“Hopefully” in Irish is “le cuidiú Dé;” directly translated it reads, “with the help of God.” I do not speak Irish fluently, but I do have some sayings, and there are some I say regularly to my son. For instance, when I put him to bed I say “Oíche mhaith, codladh sámh,” which means “good night, sleep well.” He has heard it often in his three years. I am confident he knows it as a blessing for sleep, but honestly, as he is delayed in communication and has autism, we truly do not know when he understands English, Irish, or Choctaw (he attends Choctaw Headstart).
We concentrate on his English, but it is wonderful that he is exposed to the language of our ancestors and the language of people native to this area (well, the “relocated” area). I know he is delayed in communication, but vocabulary is not his issue. He can certainly learn words in multiple languages and transfer between them, why should the primary colors be only known as “red, yellow, & blue,” they can also be known as “dearg, buí, & gorm” or “humma, lvkna, & okchvko.” Communication is not simply vocabulary, and that is what my son’s teacher, aids, speech therapists, and parents are teaching him.
The church, on the other hand, needs vocabulary and grammar lessons. We use some very religious words, but we use them incorrectly (I am talking to pastors here). Atonement, justification, faith, and sanctification are four words that come to mind. Across the theological spectrum I hear pastors use words in such a way that undermines the meaning of the great word “grace.” When that word, “grace,” is used everyone seems to know it is the love of God that we receive even though we do not deserve such a gift. That is good news; that is the Gospel. However, when we (and I am certainly not immune) use other religious words such as justification or faith, we are not always clear what we mean, and we fail our vocabulary quiz.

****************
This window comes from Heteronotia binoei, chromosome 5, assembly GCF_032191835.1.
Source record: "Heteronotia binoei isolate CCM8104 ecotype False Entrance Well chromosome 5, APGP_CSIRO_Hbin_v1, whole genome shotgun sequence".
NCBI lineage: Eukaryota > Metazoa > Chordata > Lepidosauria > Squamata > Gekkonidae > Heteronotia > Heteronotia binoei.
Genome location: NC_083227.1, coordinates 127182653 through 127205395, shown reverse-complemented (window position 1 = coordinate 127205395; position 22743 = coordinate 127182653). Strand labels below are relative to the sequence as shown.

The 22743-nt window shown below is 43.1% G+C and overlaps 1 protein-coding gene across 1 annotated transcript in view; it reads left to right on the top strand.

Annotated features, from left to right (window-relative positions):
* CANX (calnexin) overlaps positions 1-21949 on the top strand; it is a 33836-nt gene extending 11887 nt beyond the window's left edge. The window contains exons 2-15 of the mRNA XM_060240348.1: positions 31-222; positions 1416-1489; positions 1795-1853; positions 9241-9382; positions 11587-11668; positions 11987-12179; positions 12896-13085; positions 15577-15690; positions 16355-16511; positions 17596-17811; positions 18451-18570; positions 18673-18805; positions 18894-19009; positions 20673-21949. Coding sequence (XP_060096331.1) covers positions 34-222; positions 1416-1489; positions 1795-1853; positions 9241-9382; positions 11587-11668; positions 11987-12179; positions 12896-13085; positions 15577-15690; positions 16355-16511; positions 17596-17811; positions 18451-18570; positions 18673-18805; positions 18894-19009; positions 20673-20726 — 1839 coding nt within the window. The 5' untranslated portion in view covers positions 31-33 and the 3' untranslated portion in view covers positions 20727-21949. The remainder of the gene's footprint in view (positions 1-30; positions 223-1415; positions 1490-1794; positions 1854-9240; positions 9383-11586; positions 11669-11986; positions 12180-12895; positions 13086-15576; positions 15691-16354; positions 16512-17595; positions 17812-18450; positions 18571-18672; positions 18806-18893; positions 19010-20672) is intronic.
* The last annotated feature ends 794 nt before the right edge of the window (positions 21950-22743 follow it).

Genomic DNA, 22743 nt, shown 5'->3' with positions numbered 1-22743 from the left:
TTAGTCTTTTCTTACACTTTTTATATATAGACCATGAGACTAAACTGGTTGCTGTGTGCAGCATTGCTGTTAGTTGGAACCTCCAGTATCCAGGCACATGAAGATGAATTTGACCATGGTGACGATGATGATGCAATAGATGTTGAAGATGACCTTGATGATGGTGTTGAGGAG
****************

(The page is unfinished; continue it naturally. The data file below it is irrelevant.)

We preach that God is the only one that saves us; God’s grace justifies us. Simple, but then I hear someone point to actions one may do to be right with God; however, that is not as common a culprit, for they will make it clear that the good acts are in response to God’s Grace. The most common culprit I hear is, “justified by faith.” No longer does the word grace have any meaning. If justification is determined by one’s faith, it is determined by human action, not the free gift of grace. This may seem subtle, and I know that most who say “justified by faith,” preach grace and God as the only source, and thus will call this issue semantics. That is the point–we must be aware of our vocabulary, our grammar, and our semantics when we talk, and especially, preach.
I believe that Joe Jones offers an important alternative, “I prefer to avoid the expression ‘justification by faith’ and use instead ‘justification by grace through faith.’ It is the grace of God that justifies, and it is through faith that we say ‘yes’ to that prior justification and begin to live on the basis of that justifying grace.”[i] Hear the difference? We maintain the meaning of grace, justification, and faith.
My son may need to learn to communicate, but as church we need to remember our grammar and vocabulary and how they work together. Once we get our vocabulary and grammar straight, I hope we can join my son and work on our communication. Hopefully (le cuidiú Dé ) we will remember that it is all done with the help of God especially our justification and salvation by grace, through faith.
[i] Jones, Joe. A Grammar of Christian Faith; Systematic Explorations in Christian Life and Doctrine. Volume II Rowman & Rowman & Littlefield Publishers, Inc. 2002. p. 518.